NEWS FEATURE: QUESTIONABLE DEAL? BLAME ALZHEIMER'S
MANILA, JULY 17, 2007 (STAR) By Sandy Araneta - The legal counsel of Philcomsat Holdings Corp. (PHC) president and chief executive officer (CEO) Manuel Nieto Jr. yesterday claimed that his client was suffering from Alzheimer’s disease and was unaware he had been signing questionable and unlawful documents.
Lawyer Manuel Lazaro also said Nieto, who is 91 years old, was unable to attend hearings at the Sandiganbayan because of “progressive dementia,” though the official has refused to admit his mental state.
“Unfortunately, some cruel, heartless and vicious persons aware of respondent’s dementia took advantage of his condition and caused him to sign documents that are questionable, if not unlawful,” said Lazaro in his six-page “Explanation with Sincere Apology” filed before the Sandiganbayan First Division.
“And to exacerbate the shameful, disgraceful and despicable mischief on respondent, the ruthless and remorseless persons have the temerity and gall to attribute these anomalous acts and transactions to respondent,” he said.
Lazaro and his law firm M.M. Lazaro and Associates, counsel for Nieto, had filed the motion late Friday, also asking the First Division to dismiss contempt proceedings against Nieto on the ground that he is mentally unfit to face trial.
The pleading was also Nieto’s defense against another possible contempt charge after he failed to appear before the Sandiganbayan to explain the P2 million public relations (PR) funds allegedly paid to the anti-graft court to obtain a temporary restraining order (TRO).
In a two-age resolution earlier issued, Presiding Justice Teresita Leonardo-de Castro and Associate Justices Diosdado Peralta and Efren dela Cruz gave Nieto, assistant vice president and accountant Johnny Tan, and PHC director Philip Brodett five days from receipt of resolution to file their written explanations about the P2 million funds.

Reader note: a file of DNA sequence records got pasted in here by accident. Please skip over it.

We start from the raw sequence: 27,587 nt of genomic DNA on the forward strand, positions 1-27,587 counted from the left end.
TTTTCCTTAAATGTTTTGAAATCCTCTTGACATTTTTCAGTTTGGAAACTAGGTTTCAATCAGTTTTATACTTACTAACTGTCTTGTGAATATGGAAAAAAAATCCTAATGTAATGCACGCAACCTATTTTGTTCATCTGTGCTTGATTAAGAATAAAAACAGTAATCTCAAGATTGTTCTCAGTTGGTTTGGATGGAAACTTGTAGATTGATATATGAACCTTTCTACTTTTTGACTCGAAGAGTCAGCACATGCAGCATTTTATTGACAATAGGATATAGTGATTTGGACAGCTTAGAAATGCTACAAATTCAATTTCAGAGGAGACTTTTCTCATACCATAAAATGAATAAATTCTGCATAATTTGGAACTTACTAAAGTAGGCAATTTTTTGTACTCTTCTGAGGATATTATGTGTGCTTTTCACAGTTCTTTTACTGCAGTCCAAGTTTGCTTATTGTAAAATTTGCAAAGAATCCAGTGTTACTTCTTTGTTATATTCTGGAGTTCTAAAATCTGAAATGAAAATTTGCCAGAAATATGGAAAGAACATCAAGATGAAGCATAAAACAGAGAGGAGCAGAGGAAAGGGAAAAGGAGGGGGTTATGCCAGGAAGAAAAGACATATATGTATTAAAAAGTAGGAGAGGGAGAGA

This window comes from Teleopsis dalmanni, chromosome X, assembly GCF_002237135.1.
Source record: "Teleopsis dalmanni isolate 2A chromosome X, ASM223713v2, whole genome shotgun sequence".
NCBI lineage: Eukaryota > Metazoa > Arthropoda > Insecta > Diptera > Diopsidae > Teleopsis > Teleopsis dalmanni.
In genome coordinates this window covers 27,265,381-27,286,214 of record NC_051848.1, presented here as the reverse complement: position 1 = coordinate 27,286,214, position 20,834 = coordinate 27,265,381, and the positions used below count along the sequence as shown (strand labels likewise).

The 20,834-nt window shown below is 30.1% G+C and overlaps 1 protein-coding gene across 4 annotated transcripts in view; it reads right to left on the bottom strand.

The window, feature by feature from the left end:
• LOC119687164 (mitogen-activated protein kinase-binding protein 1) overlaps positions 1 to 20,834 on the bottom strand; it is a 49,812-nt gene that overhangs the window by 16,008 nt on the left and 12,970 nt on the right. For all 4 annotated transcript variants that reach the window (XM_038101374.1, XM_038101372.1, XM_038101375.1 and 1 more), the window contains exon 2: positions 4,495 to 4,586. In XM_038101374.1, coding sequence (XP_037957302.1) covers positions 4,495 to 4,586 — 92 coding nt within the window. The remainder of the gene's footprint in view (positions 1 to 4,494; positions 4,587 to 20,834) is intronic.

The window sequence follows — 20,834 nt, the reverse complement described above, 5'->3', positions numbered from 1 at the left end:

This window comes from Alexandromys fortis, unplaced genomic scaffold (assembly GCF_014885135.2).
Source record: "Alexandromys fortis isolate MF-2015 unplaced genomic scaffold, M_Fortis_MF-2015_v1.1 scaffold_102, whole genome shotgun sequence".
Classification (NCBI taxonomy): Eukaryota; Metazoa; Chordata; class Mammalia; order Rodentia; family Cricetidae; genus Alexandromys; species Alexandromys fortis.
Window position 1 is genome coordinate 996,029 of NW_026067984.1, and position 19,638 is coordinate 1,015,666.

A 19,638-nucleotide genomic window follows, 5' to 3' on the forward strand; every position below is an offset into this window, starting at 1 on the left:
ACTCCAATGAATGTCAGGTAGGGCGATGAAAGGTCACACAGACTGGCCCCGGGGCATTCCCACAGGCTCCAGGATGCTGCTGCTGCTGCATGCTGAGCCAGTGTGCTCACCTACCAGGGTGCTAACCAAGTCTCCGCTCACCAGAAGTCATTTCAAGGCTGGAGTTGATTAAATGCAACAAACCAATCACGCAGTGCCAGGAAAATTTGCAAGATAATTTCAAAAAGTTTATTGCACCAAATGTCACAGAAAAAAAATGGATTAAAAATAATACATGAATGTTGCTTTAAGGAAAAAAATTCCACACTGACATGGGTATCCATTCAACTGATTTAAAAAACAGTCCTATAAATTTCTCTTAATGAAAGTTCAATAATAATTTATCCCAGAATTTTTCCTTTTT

The three PHC officials were asked by the anti-graft court to explain in writing why they should not be cited for contempt.
They were also directed to appear before the court at 8:30 a.m. last July 6, 2007. Only Brodett and Tan appeared before the court.
In threatening the PHC officials with contempt, De Castro, Peralta and Dela Cruz – who compose the First Division – cried foul over an item in the expense report submitted by PHC to the Senate committee on government corporations which read “Cash for Sandiganbayan, tro, potc-philcomsat case – P2,000,000.”
The P2-million expenditure was incurred by the Presidential Commission on Good Government (PCGG)-backed Philcomsat board which is being investigated by the Senate for allegedly using government-sequestered PHC, the Philippine Communications Satellite Corp. (Philcomsat) and the Philippine Overseas Telecommunications Corp. (POTC) as “milking cows.”
“(T)he... above statements tend to cast aspersion upon the integrity of the Sandiganbayan and thereby degrade the administration of justice,” the magistrates said.
Lazaro said he was “constrained to disclose” that Nieto was suffering from “orientation problems and severe short-term memory deficit – a criteria for Alzheimer’s disease.”
Lazaro made the disclosure by way of an apology to the graft court for Nieto’s failure to comply with its summons to attend the hearing last July 6.
Lazaro said that based on the findings of Dr. Michael Grecius, a neuro-specialist of the Stanford Hospital and Clinics in California, Nieto’s mental functions have been deteriorating for over two years.
Without naming anybody, the lawyer claimed that his client’s condition was exploited by other officials of Philcomsat to commit irregularities with company funds.
Nieto, who was been experiencing the condition since 2000, does not admit his mental condition and refuses to accept the medical findings made by Grecius.
Grecius concluded that respondent had “a roughly two-year history of cognitive decline, most notable for short-term memory loss… He meets criteria for possible Alzheimer’s Disease.”
Lazaro said in his motion that based on its definition in the dictionary, “Alzheimer’s Disease is a form of dementia. It is a progressive degenerative brain disease. It affects memory, thinking, and behavior. Dementia is a loss of brain function. It is not a single disease. Instead, dementia refers to a group of illnesses that involve memory, behavior, learning and communicating problems. The problems are progressive, which means they slowly get worse.”
Chief News Editor: Sol Jose Vanzi
© Copyright, 2007
by PHILIPPINE HEADLINE NEWS ONLINE
All rights reserved
PHILIPPINE HEADLINE NEWS ONLINE [PHNO] WEBSITE